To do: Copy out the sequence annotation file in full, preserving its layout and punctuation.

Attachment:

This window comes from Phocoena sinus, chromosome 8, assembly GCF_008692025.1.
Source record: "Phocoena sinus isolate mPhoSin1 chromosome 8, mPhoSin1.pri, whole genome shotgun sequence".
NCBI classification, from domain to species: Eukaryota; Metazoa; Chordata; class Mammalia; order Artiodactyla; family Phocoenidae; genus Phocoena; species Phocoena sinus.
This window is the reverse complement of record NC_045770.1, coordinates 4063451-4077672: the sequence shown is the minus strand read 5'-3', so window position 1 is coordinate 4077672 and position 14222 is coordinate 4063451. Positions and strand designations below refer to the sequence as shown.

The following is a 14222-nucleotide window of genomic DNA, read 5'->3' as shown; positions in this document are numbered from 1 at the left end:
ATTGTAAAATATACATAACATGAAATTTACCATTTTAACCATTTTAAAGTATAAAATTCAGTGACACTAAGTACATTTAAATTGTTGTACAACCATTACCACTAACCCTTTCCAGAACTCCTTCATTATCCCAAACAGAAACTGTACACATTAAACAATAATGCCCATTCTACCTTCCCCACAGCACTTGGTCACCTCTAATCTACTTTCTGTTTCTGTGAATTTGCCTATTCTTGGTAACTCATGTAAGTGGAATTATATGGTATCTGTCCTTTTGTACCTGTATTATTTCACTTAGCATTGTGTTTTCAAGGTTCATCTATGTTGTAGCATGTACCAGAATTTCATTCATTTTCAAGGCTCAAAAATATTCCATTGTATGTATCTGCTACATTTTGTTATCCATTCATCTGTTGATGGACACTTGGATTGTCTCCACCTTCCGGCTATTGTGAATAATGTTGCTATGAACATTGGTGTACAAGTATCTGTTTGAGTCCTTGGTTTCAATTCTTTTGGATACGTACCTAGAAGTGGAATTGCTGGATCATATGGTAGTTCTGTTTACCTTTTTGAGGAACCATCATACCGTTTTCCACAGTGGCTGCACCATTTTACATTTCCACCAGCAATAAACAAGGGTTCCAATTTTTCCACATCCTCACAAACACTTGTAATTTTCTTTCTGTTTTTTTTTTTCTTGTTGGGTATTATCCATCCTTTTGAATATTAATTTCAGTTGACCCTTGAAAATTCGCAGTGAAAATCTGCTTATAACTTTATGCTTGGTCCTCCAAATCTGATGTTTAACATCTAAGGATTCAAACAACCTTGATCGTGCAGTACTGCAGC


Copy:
This window comes from Phocoena sinus, chromosome 8, assembly GCF_008692025.1.
Source record: "Phocoena sinus isolate mPhoSin1 chromosome 8, mPhoSin1.pri, whole genome shotgun sequence".
NCBI classification, from domain to species: Eukaryota; Metazoa; Chordata; class Mammalia; order Artiodactyla; family Phocoenidae; genus Phocoena; species Phocoena sinus.
This window is the reverse complement of record NC_045770.1, coordinates 4063451-4077672: the sequence shown is the minus strand read 5'-3', so window position 1 is coordinate 4077672 and position 14222 is coordinate 4063451. Positions and strand designations below refer to the sequence as shown.

The following is a 14222-nucleotide window of genomic DNA, read 5'->3' as shown; positions in this document are numbered from 1 at the left end:
ATTGTAAAATATACATAACATGAAATTTACCATTTTAACCATTTTAAAGTATAAAATTCAGTGACACTAAGTACATTTAAATTGTTGTACAACCATTACCACTAACCCTTTCCAGAACTCCTTCATTATCCCAAACAGAAACTGTACACATTAAACAATAATGCCCATTCTACCTTCCCCACAGCACTTGGTCACCTCTAATCTACTTTCTGTTTCTGTGAATTTGCCTATTCTTGGTAACTCATGTAAGTGGAATTATATGGTATCTGTCCTTTTGTACCTGTATTATTTCACTTAGCATTGTGTTTTCAAGGTTCATCTATGTTGTAGCATGTACCAGAATTTCATTCATTTTCAAGGCTCAAAAATATTCCATTGTATGTATCTGCTACATTTTGTTATCCATTCATCTGTTGATGGACACTTGGATTGTCTCCACCTTCCGGCTATTGTGAATAATGTTGCTATGAACATTGGTGTACAAGTATCTGTTTGAGTCCTTGGTTTCAATTCTTTTGGATACGTACCTAGAAGTGGAATTGCTGGATCATATGGTAGTTCTGTTTACCTTTTTGAGGAACCATCATACCGTTTTCCACAGTGGCTGCACCATTTTACATTTCCACCAGCAATAAACAAGGGTTCCAATTTTTCCACATCCTCACAAACACTTGTAATTTTCTTTCTGTTTTTTTTTTTCTTGTTGGGTATTATCCATCCTTTTGAATATTAATTTCAGTTGACCCTTGAAAATTCGCAGTGAAAATCTGCTTATAACTTTATGCTTGGTCCTCCAAATCTGATGTTTAACATCTAAGGATTCAAACAACCTTGATCGTGCAGTACTGCAGC